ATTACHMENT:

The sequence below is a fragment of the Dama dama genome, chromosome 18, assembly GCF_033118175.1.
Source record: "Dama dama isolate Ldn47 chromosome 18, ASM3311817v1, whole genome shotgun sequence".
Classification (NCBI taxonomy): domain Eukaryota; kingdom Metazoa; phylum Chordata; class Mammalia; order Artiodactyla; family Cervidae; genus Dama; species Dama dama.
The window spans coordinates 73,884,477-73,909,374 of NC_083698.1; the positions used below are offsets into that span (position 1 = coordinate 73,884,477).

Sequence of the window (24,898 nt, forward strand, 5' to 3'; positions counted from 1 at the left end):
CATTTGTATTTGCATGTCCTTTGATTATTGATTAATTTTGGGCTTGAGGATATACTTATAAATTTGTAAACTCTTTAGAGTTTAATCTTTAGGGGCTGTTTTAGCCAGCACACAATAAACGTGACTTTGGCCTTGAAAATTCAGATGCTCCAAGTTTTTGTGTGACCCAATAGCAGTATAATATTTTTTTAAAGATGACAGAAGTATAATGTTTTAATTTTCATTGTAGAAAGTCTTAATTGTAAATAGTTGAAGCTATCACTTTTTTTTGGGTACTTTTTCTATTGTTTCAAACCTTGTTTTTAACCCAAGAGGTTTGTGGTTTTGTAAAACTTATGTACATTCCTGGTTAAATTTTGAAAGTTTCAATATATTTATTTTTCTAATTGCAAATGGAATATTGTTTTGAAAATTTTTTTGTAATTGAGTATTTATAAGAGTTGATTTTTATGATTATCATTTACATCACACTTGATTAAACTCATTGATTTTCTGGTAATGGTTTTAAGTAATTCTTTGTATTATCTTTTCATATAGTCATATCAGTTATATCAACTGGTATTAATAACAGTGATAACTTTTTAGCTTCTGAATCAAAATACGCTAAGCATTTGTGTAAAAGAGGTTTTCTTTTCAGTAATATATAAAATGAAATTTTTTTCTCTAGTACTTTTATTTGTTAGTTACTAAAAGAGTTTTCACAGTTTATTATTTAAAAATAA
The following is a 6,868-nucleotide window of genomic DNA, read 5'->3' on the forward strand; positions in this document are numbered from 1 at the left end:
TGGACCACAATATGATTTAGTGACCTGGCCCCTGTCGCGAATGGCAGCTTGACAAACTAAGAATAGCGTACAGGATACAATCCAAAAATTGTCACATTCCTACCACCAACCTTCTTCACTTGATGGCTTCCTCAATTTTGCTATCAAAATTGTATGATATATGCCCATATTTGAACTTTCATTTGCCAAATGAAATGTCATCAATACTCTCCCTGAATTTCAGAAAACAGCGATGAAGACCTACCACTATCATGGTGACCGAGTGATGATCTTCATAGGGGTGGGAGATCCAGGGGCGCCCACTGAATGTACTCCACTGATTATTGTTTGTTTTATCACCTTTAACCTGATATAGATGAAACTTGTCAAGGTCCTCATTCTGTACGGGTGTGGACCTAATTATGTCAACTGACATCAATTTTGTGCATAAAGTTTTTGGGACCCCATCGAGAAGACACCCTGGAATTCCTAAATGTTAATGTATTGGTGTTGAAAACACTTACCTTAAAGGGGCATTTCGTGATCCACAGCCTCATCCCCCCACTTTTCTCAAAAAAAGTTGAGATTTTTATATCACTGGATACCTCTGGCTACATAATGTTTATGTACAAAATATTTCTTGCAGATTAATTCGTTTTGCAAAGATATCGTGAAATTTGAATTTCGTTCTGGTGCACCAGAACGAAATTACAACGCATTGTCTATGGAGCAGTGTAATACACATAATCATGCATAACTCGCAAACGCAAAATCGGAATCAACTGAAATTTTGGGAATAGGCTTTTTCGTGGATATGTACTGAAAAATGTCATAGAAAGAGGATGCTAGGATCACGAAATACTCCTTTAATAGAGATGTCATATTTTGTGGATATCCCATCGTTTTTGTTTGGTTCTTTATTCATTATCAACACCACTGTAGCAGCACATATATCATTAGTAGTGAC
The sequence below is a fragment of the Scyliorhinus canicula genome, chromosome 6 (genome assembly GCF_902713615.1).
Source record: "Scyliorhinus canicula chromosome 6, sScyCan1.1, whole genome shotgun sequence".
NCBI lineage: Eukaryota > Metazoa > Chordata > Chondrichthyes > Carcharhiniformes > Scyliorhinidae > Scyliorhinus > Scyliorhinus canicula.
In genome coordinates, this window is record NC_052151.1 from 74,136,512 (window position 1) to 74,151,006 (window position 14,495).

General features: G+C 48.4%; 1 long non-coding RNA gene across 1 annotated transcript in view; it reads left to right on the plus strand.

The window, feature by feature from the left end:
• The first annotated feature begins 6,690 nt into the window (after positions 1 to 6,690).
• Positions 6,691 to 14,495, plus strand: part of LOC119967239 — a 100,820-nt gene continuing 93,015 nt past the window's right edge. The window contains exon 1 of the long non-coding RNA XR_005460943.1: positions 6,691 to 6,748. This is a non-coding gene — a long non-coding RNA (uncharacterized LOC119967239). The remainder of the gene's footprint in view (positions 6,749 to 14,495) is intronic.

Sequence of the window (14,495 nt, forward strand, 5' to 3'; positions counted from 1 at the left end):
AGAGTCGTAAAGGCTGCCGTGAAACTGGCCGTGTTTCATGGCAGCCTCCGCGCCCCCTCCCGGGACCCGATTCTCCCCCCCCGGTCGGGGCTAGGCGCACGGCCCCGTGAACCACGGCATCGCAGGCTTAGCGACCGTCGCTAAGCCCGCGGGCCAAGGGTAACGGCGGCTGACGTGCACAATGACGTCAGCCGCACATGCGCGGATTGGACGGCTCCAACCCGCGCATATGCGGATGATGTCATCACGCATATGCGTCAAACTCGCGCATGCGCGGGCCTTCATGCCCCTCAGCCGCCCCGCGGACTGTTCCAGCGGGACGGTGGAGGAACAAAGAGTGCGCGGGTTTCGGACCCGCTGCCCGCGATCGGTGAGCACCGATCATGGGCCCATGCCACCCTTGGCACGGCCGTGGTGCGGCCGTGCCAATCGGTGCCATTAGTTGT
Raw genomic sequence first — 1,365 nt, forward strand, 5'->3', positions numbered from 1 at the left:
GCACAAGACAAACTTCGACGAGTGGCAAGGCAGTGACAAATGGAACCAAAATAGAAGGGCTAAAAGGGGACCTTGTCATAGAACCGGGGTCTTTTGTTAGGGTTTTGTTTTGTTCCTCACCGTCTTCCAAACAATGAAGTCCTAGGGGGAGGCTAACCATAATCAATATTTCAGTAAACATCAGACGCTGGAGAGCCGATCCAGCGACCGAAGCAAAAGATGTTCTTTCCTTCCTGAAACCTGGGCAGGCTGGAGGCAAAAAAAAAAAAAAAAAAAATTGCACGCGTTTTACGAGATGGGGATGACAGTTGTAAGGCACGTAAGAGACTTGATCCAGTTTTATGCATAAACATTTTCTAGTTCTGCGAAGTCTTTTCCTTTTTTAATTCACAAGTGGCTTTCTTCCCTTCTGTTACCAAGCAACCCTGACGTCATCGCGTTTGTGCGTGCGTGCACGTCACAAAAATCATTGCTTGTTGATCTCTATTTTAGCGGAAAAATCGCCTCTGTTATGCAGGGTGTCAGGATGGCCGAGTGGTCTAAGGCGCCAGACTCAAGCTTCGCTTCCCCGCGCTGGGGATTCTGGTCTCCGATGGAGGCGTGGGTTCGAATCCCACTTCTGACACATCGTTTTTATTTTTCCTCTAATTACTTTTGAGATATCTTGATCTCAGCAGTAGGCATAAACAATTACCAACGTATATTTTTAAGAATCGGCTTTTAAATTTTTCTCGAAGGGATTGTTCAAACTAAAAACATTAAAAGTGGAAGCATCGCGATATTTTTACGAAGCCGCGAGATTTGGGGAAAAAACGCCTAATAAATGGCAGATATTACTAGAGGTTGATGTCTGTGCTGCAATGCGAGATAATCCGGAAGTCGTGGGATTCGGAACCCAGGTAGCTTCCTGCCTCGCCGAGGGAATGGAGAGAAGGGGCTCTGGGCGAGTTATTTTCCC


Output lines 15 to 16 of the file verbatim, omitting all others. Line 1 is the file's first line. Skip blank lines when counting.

• The first annotated feature begins 6,690 nt into the window (after positions 1 to 6,690).
• Positions 6,691 to 14,495, plus strand: part of LOC119967239 — a 100,820-nt gene continuing 93,015 nt past the window's right edge. The window contains exon 1 of the long non-coding RNA XR_005460943.1: positions 6,691 to 6,748. This is a non-coding gene — a long non-coding RNA (uncharacterized LOC119967239). The remainder of the gene's footprint in view (positions 6,749 to 14,495) is intronic.